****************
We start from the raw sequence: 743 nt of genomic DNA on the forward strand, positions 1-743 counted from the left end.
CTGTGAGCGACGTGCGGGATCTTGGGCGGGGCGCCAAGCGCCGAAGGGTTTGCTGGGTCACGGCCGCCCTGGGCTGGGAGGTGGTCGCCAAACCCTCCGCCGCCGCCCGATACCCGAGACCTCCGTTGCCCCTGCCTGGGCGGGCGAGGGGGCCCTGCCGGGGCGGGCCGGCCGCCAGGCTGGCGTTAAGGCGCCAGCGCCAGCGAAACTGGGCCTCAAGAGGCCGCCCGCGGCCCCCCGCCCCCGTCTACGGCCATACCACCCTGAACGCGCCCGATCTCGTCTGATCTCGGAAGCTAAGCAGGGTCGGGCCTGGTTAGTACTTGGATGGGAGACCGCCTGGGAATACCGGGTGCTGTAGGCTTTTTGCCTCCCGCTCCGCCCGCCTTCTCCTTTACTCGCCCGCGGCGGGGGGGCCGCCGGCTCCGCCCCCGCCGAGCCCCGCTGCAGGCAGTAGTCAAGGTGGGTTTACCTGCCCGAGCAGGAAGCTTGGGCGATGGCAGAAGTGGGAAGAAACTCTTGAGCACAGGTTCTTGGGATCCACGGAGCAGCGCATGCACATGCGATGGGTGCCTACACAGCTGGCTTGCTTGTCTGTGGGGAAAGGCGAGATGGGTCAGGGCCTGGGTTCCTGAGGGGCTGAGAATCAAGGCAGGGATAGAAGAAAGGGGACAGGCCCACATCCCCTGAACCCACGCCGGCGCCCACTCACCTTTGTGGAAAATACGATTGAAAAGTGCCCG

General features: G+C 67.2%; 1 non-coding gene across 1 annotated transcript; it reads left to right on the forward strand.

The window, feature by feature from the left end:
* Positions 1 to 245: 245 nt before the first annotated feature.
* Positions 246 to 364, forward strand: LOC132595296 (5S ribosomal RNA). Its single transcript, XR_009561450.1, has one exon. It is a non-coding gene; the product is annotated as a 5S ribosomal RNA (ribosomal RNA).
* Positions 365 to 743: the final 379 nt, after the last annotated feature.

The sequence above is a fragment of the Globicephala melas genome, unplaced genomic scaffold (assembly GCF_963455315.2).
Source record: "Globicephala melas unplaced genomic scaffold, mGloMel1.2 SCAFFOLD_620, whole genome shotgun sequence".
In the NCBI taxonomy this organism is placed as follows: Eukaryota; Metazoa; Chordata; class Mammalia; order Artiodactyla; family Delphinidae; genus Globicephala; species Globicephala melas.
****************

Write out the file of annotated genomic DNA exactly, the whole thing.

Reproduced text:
We start from the raw sequence: 743 nt of genomic DNA on the forward strand, positions 1-743 counted from the left end.
CTGTGAGCGACGTGCGGGATCTTGGGCGGGGCGCCAAGCGCCGAAGGGTTTGCTGGGTCACGGCCGCCCTGGGCTGGGAGGTGGTCGCCAAACCCTCCGCCGCCGCCCGATACCCGAGACCTCCGTTGCCCCTGCCTGGGCGGGCGAGGGGGCCCTGCCGGGGCGGGCCGGCCGCCAGGCTGGCGTTAAGGCGCCAGCGCCAGCGAAACTGGGCCTCAAGAGGCCGCCCGCGGCCCCCCGCCCCCGTCTACGGCCATACCACCCTGAACGCGCCCGATCTCGTCTGATCTCGGAAGCTAAGCAGGGTCGGGCCTGGTTAGTACTTGGATGGGAGACCGCCTGGGAATACCGGGTGCTGTAGGCTTTTTGCCTCCCGCTCCGCCCGCCTTCTCCTTTACTCGCCCGCGGCGGGGGGGCCGCCGGCTCCGCCCCCGCCGAGCCCCGCTGCAGGCAGTAGTCAAGGTGGGTTTACCTGCCCGAGCAGGAAGCTTGGGCGATGGCAGAAGTGGGAAGAAACTCTTGAGCACAGGTTCTTGGGATCCACGGAGCAGCGCATGCACATGCGATGGGTGCCTACACAGCTGGCTTGCTTGTCTGTGGGGAAAGGCGAGATGGGTCAGGGCCTGGGTTCCTGAGGGGCTGAGAATCAAGGCAGGGATAGAAGAAAGGGGACAGGCCCACATCCCCTGAACCCACGCCGGCGCCCACTCACCTTTGTGGAAAATACGATTGAAAAGTGCCCG

General features: G+C 67.2%; 1 non-coding gene across 1 annotated transcript; it reads left to right on the forward strand.

The window, feature by feature from the left end:
* Positions 1 to 245: 245 nt before the first annotated feature.
* Positions 246 to 364, forward strand: LOC132595296 (5S ribosomal RNA). Its single transcript, XR_009561450.1, has one exon. It is a non-coding gene; the product is annotated as a 5S ribosomal RNA (ribosomal RNA).
* Positions 365 to 743: the final 379 nt, after the last annotated feature.

The sequence above is a fragment of the Globicephala melas genome, unplaced genomic scaffold (assembly GCF_963455315.2).
Source record: "Globicephala melas unplaced genomic scaffold, mGloMel1.2 SCAFFOLD_620, whole genome shotgun sequence".
In the NCBI taxonomy this organism is placed as follows: Eukaryota; Metazoa; Chordata; class Mammalia; order Artiodactyla; family Delphinidae; genus Globicephala; species Globicephala melas.